It was Feb. 10, 1968, and transplanted New York dancer Marta Becket was lacing up her toe shoes backstage at the newly-christened Amargosa Opera House in Death Valley Junction.
Outside the double entry doors of the renovated old company town auditorium, her husband stood flagging down passersby on the lonely desert road in an effort to fill the house. It was to be her first official performance here, the beginning of an endeavor most people, back then, said she must be mad to undertake.
That night she danced to an audience of 12. They sat in round wire chairs in an auditorium that seemed huge because the walls were bare and white. A potbellied stove, already an antique, radiated warmth up near the stage as the audience settled in. The attendees were curious, skeptical, and ultimately surprised.
Fifty years later an audience of longtime friends and fans knew what to expect but the old Opera House still had a few surprises in store for the recent sold-out celebration of its 50th anniversary. That same potbellied stove stood sentinel, now surrounded by the famous murals that cover every inch of wall and ceiling.
Inside the performance
A seat in the front row of the velvet-upholstered traditional theater seating is permanently reserved. Swathed in tulle, these days it is occupied only by the memory of Marta Becket, who passed away in January 2017 at the age of 92. On special occasions such as this, it’s filled with bouquets of flowers.
The evening’s program on Feb. 10 paid tribute to Becket’s dauntless pursuit of her creative dream, including the painting of the murals that, over the course of seven years in the 1970s, transformed those white walls into an incredible audience of the past.
Near the stove is painted a little cluster of ballerinas waiting to take the stage. The audience learned from dancer Myrna Galle Van Buren that those figures represented Les Sylphides, which Van Buren and Becket danced together at Radio City Music Hall in the 1940s.
The program included live dancing and video tributes to Becket as well as reminiscences. Lothian Skelton, widow of famed comedian Red Skelton, recalled her long friendship with Becket. She also presented the Amargosa Opera House nonprofit with an original painting by Becket, called “Circus.”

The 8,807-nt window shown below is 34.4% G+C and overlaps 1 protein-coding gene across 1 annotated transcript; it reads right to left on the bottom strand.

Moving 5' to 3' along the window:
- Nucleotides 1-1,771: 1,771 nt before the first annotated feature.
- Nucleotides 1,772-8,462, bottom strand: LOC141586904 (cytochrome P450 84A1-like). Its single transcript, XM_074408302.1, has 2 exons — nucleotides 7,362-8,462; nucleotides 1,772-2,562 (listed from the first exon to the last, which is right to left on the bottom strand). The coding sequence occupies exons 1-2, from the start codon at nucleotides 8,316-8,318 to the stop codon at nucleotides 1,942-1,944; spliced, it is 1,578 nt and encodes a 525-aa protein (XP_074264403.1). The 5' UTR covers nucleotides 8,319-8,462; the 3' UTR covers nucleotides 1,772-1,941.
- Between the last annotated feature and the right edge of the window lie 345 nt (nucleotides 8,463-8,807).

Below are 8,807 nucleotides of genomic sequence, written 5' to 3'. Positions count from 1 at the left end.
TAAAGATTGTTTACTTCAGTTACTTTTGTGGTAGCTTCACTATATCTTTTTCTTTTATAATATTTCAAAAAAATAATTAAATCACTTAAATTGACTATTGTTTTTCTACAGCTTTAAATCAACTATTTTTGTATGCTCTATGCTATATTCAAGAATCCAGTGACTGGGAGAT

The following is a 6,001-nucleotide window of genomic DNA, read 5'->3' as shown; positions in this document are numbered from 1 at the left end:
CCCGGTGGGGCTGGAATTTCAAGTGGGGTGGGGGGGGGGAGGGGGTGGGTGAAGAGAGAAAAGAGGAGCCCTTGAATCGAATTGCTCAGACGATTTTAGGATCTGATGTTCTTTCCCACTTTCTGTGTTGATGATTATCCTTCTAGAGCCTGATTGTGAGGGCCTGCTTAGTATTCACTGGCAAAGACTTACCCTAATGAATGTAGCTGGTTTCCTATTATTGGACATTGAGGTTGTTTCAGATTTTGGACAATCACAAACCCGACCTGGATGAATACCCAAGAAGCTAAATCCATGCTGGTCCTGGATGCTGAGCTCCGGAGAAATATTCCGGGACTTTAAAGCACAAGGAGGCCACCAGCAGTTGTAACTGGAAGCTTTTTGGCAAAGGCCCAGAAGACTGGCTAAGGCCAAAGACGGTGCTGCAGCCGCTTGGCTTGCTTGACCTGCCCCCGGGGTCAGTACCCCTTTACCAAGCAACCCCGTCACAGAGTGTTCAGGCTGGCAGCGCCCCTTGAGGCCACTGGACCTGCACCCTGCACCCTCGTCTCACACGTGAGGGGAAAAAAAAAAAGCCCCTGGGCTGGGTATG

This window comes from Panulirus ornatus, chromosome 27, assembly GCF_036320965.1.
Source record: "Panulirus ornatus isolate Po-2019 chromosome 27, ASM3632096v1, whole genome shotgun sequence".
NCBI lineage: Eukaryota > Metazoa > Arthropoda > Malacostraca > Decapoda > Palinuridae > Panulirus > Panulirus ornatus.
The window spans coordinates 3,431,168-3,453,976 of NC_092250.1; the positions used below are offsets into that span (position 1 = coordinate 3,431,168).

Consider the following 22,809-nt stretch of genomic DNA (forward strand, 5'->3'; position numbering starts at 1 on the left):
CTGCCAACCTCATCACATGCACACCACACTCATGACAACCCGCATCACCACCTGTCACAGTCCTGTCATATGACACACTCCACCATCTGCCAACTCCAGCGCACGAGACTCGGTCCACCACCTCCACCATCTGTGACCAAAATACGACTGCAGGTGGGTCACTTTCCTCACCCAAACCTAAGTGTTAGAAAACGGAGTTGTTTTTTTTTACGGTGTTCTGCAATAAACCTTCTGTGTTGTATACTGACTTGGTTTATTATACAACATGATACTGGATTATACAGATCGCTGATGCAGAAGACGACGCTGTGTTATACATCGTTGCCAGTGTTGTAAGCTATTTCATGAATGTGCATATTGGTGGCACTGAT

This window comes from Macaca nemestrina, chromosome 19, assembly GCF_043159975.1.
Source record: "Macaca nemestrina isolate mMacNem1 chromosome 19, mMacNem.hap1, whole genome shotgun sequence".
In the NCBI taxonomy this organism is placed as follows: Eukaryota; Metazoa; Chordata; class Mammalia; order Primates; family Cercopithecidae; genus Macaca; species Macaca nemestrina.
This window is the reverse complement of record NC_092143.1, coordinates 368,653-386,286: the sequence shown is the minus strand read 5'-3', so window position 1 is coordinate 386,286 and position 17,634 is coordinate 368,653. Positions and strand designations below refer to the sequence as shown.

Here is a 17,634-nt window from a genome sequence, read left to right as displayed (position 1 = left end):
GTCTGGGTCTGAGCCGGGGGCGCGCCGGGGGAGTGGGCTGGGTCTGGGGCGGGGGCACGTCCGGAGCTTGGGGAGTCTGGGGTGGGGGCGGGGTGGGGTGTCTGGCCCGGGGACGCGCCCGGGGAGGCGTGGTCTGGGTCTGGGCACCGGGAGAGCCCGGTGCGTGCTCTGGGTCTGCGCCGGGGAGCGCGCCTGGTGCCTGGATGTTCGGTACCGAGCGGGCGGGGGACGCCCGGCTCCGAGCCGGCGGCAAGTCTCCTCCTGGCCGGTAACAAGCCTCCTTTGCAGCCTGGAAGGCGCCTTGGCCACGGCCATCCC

Amargosa Opera House President Fred Conboy said the painting would eventually be displayed in a museum the AOH has planned.
Aina Balgavis, who photographed Becket and the Opera House over a period of 27 years, contributed a montage of some of her candid shots of Becket and Becket’s longtime partner, Tom ‘Wilget’ Willet. Film editor Ramon Caballero, once dubbed by Becket the Amargosa Opera House film curator, and now a member of the AOH’s board of directors, revealed in a short video a painting Becket had given him many years ago.
Conboy introduced video tributes by two artists who were relative newcomers to Death Valley Junction. “New artists catching fire to what Marta was all about, that’s the future of the Amargosa Opera House,” said Conboy.
Aerial dancer Lizette Bumbesti discovered Marta Becket and the Amargosa Opera House by accident shortly after Becket’s passing last January. “I don’t remember exactly how I found it, but once I did I could think of nothing else.”
The program included a video of Bumbesti performing the “Marionette Dance,” an ethereal aerial ballet, as well as an original song called “To Dance on Sands,” by singer Tom Munoz.
Dancers Sandy Scheller, a longtime friend of Becket’s, and Hilda Vazquez, who has been performing Becket’s dances on stage since late 2016, learning them under the tutelage of Becket herself, both danced on stage.
Seated among the honored guests in front was Douglass Pushard, who first came to the Amargosa Opera House in 1968 and was so impressed by it that he brought his wife and children out from Las Vegas to see it the very next week. He continued to visit regularly for the next fifty years.
“She was the first and most famous artist I ever met. You just couldn’t believe one person could be an artist, a dancer, a seamstress, and all of that,” Pushard said.
Becket’s many talents and her dedication to her art were the theme of the evening.
“Everything that could possibly be made was made by your hands,” dancer Vazquez says in a recorded tribute to Becket that plays before she dances. “Here moments are not lost, we share them forever.”
The AOH is working hard to protect and preserve Becket’s legacy said Conboy, and to bring in more programs that reflect her classical style. “Marta worked hard,” he said, “and now today we are the beneficiaries.”
The evening ended with a champagne toast in the lobby of the Amargosa Hotel, surrounded by Becket’s paintings and bits of theatrical memorabilia.
“Marta Becket will never die,” proposed Lothian Skelton, raising a glass high above the assembled crowd. Then a sea of glasses met and clinked before well-wishers drank to another 50 years of success.
The Opera House will be offering a live performance of a Mystery Opera matinee on Saturdays in late March and April, as well as ukulele concert matinees by NanUke and the Apologies in early March.
For more information, call the Amargosa Opera House at 760-852-4441.
Robin Flinchum is a freelance writer and editor living in Tecopa, California. Her book, “Red Light Women of Death Valley,” was published last year.